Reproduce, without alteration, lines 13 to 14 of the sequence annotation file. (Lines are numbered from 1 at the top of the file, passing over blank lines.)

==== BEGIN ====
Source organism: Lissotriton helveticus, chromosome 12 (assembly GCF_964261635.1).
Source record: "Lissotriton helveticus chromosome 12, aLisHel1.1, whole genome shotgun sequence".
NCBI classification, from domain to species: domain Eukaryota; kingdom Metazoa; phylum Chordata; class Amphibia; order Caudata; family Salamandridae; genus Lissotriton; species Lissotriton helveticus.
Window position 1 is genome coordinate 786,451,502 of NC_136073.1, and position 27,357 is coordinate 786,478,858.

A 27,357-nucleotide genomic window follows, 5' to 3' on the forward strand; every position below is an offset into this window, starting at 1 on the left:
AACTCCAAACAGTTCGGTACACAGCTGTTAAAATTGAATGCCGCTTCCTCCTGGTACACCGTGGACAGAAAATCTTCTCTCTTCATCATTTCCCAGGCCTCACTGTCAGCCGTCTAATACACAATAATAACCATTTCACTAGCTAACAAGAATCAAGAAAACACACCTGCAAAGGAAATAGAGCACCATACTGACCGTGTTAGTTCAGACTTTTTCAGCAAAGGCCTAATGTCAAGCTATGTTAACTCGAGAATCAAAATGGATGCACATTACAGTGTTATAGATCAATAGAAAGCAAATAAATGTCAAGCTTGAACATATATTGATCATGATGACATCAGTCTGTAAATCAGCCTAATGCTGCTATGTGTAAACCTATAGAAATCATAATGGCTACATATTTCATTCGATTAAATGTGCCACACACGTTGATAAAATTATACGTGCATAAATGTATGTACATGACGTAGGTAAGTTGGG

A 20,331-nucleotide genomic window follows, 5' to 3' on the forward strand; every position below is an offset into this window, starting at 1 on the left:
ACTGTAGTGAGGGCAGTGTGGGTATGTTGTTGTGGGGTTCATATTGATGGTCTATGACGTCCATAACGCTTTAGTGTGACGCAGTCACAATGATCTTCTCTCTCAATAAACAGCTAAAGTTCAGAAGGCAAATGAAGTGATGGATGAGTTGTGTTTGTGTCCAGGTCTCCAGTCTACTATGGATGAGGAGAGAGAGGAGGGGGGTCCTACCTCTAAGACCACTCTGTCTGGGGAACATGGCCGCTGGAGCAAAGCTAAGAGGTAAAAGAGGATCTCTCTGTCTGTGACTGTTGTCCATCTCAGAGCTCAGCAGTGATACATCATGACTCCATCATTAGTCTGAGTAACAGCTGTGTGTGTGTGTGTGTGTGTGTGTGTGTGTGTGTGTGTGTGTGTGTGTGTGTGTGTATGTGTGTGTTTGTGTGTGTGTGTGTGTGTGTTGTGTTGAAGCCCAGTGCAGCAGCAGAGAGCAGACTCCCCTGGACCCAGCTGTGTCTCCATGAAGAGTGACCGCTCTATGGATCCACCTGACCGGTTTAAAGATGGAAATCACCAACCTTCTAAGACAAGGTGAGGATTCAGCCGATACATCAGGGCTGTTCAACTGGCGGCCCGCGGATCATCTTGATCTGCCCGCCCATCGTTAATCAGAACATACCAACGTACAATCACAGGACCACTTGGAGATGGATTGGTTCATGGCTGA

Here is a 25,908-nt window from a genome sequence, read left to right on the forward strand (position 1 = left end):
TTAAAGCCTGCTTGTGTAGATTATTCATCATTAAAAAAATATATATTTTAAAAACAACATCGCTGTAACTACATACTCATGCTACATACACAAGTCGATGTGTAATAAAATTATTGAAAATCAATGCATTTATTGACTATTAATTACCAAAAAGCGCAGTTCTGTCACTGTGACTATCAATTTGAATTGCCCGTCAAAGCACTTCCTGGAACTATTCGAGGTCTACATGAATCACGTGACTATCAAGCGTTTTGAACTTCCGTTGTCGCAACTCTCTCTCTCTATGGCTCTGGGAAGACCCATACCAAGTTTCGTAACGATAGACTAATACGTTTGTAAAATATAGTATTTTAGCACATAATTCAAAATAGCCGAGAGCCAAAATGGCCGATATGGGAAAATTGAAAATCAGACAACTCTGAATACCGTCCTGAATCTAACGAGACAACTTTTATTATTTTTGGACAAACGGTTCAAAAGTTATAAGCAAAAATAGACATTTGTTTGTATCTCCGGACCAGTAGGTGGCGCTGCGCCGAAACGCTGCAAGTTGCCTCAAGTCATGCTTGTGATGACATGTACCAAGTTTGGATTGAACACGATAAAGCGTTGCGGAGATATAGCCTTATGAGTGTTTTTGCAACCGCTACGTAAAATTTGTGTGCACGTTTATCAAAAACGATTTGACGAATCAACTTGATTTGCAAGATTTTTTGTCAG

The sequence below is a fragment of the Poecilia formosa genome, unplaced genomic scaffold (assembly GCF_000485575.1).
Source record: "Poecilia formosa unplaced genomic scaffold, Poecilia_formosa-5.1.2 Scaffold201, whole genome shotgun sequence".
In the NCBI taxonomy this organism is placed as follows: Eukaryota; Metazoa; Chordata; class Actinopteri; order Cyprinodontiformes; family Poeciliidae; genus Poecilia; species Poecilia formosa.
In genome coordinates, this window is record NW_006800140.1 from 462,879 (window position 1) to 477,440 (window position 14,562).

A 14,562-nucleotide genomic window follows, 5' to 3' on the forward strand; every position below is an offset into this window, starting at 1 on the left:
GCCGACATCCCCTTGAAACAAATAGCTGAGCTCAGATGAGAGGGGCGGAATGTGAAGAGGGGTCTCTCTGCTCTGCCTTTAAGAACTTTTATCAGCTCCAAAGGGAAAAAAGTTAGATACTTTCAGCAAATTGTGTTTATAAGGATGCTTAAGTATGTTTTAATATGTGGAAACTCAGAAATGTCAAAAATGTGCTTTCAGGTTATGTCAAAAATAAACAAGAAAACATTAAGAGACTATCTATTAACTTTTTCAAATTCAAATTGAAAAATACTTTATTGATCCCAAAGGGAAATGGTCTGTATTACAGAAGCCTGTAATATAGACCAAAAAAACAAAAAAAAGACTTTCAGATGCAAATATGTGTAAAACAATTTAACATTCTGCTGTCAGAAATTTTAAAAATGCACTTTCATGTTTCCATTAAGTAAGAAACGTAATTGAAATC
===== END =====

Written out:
In the NCBI taxonomy this organism is placed as follows: Eukaryota; Metazoa; Chordata; class Actinopteri; order Cyprinodontiformes; family Poeciliidae; genus Poecilia; species Poecilia formosa.
In genome coordinates, this window is record NW_006800140.1 from 462,879 (window position 1) to 477,440 (window position 14,562).